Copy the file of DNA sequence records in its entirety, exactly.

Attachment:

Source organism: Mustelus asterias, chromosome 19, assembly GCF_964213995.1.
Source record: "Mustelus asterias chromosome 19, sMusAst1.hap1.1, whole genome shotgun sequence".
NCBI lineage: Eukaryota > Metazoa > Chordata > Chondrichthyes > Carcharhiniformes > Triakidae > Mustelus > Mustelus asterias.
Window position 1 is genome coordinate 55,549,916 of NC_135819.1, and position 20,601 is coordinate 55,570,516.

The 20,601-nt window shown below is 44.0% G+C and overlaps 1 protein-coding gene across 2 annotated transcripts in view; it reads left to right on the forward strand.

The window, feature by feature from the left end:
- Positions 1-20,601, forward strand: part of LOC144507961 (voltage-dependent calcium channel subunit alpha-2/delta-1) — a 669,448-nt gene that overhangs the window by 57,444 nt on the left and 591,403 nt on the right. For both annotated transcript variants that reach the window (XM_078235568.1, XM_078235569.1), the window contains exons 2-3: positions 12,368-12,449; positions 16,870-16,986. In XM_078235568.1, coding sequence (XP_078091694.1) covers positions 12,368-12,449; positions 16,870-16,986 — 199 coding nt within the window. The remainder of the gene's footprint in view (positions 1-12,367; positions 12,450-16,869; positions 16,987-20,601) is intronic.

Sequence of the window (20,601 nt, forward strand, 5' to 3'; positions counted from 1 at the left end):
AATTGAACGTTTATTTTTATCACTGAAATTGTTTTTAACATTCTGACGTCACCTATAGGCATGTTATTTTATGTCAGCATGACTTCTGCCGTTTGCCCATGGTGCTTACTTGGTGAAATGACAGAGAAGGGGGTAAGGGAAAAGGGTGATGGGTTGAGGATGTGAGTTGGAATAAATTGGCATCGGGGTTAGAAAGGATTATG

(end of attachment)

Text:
Source organism: Mustelus asterias, chromosome 19, assembly GCF_964213995.1.
Source record: "Mustelus asterias chromosome 19, sMusAst1.hap1.1, whole genome shotgun sequence".
NCBI lineage: Eukaryota > Metazoa > Chordata > Chondrichthyes > Carcharhiniformes > Triakidae > Mustelus > Mustelus asterias.
Window position 1 is genome coordinate 55,549,916 of NC_135819.1, and position 20,601 is coordinate 55,570,516.

The 20,601-nt window shown below is 44.0% G+C and overlaps 1 protein-coding gene across 2 annotated transcripts in view; it reads left to right on the forward strand.

The window, feature by feature from the left end:
- Positions 1-20,601, forward strand: part of LOC144507961 (voltage-dependent calcium channel subunit alpha-2/delta-1) — a 669,448-nt gene that overhangs the window by 57,444 nt on the left and 591,403 nt on the right. For both annotated transcript variants that reach the window (XM_078235568.1, XM_078235569.1), the window contains exons 2-3: positions 12,368-12,449; positions 16,870-16,986. In XM_078235568.1, coding sequence (XP_078091694.1) covers positions 12,368-12,449; positions 16,870-16,986 — 199 coding nt within the window. The remainder of the gene's footprint in view (positions 1-12,367; positions 12,450-16,869; positions 16,987-20,601) is intronic.

Sequence of the window (20,601 nt, forward strand, 5' to 3'; positions counted from 1 at the left end):
AATTGAACGTTTATTTTTATCACTGAAATTGTTTTTAACATTCTGACGTCACCTATAGGCATGTTATTTTATGTCAGCATGACTTCTGCCGTTTGCCCATGGTGCTTACTTGGTGAAATGACAGAGAAGGGGGTAAGGGAAAAGGGTGATGGGTTGAGGATGTGAGTTGGAATAAATTGGCATCGGGGTTAGAAAGGATTATG